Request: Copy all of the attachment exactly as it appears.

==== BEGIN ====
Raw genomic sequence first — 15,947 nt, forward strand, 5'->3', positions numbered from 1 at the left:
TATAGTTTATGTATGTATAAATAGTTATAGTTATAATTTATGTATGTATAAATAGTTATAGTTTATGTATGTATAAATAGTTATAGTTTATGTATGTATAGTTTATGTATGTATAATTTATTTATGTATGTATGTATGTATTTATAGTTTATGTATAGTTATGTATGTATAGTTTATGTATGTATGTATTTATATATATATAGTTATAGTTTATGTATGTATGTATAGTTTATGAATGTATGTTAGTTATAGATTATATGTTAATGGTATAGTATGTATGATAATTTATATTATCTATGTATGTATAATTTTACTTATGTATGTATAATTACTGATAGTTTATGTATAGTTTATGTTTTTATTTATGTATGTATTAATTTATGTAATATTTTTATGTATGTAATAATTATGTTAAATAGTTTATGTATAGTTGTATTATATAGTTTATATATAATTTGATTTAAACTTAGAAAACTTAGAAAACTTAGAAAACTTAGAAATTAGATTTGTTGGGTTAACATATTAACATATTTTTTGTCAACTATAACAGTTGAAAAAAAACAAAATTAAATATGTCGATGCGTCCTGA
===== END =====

Raw genomic sequence first — 15,947 nt, forward strand, 5'->3', positions numbered from 1 at the left:
TATAGTTTATGTATGTATAAATAGTTATAGTTATAATTTATGTATGTATAAATAGTTATAGTTTATGTATGTATAAATAGTTATAGTTTATGTATGTATAGTTTATGTATGTATAATTTATTTATGTATGTATGTATGTATTTATAGTTTATGTATAGTTATGTATGTATAGTTTATGTATGTATGTATTTATATATATATAGTTATAGTTTATGTATGTATGTATAGTTTATGAATGTATGTTAGTTATAGATTATATGTTAATGGTATAGTATGTATGATAATTTATATTATCTATGTATGTATAATTTTACTTATGTATGTATAATTACTGATAGTTTATGTATAGTTTATGTTTTTATTTATGTATGTATTAATTTATGTAATATTTTTATGTATGTAATAATTATGTTAAATAGTTTATGTATAGTTGTATTATATAGTTTATATATAATTTGATTTAAACTTAGAAAACTTAGAAAACTTAGAAAACTTAGAAATTAGATTTGTTGGGTTAACATATTAACATATTTTTTGTCAACTATAACAGTTGAAAAAAAACAAAATTAAATATGTCGATGCGTCCTGA